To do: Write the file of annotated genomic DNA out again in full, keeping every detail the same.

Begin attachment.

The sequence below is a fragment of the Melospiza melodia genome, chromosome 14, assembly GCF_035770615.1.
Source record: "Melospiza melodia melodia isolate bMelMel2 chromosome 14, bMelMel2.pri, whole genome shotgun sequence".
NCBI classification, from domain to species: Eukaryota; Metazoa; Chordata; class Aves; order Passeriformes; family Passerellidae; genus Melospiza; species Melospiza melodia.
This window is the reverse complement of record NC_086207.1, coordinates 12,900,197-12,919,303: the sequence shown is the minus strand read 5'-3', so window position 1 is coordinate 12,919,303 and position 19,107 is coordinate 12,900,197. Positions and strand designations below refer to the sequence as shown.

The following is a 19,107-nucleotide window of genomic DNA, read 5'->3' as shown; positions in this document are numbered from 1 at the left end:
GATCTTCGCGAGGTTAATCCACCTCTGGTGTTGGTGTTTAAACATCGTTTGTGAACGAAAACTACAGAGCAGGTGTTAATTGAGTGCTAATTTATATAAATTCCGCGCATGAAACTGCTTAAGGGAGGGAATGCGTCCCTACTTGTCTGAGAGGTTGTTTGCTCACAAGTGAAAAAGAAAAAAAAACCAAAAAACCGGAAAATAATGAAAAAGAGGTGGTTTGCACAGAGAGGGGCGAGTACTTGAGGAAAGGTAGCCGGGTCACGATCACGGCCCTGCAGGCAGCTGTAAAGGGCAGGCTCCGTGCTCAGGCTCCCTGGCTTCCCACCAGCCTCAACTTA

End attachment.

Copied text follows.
The sequence below is a fragment of the Melospiza melodia genome, chromosome 14, assembly GCF_035770615.1.
Source record: "Melospiza melodia melodia isolate bMelMel2 chromosome 14, bMelMel2.pri, whole genome shotgun sequence".
NCBI classification, from domain to species: Eukaryota; Metazoa; Chordata; class Aves; order Passeriformes; family Passerellidae; genus Melospiza; species Melospiza melodia.
This window is the reverse complement of record NC_086207.1, coordinates 12,900,197-12,919,303: the sequence shown is the minus strand read 5'-3', so window position 1 is coordinate 12,919,303 and position 19,107 is coordinate 12,900,197. Positions and strand designations below refer to the sequence as shown.

The following is a 19,107-nucleotide window of genomic DNA, read 5'->3' as shown; positions in this document are numbered from 1 at the left end:
GATCTTCGCGAGGTTAATCCACCTCTGGTGTTGGTGTTTAAACATCGTTTGTGAACGAAAACTACAGAGCAGGTGTTAATTGAGTGCTAATTTATATAAATTCCGCGCATGAAACTGCTTAAGGGAGGGAATGCGTCCCTACTTGTCTGAGAGGTTGTTTGCTCACAAGTGAAAAAGAAAAAAAAACCAAAAAACCGGAAAATAATGAAAAAGAGGTGGTTTGCACAGAGAGGGGCGAGTACTTGAGGAAAGGTAGCCGGGTCACGATCACGGCCCTGCAGGCAGCTGTAAAGGGCAGGCTCCGTGCTCAGGCTCCCTGGCTTCCCACCAGCCTCAACTTA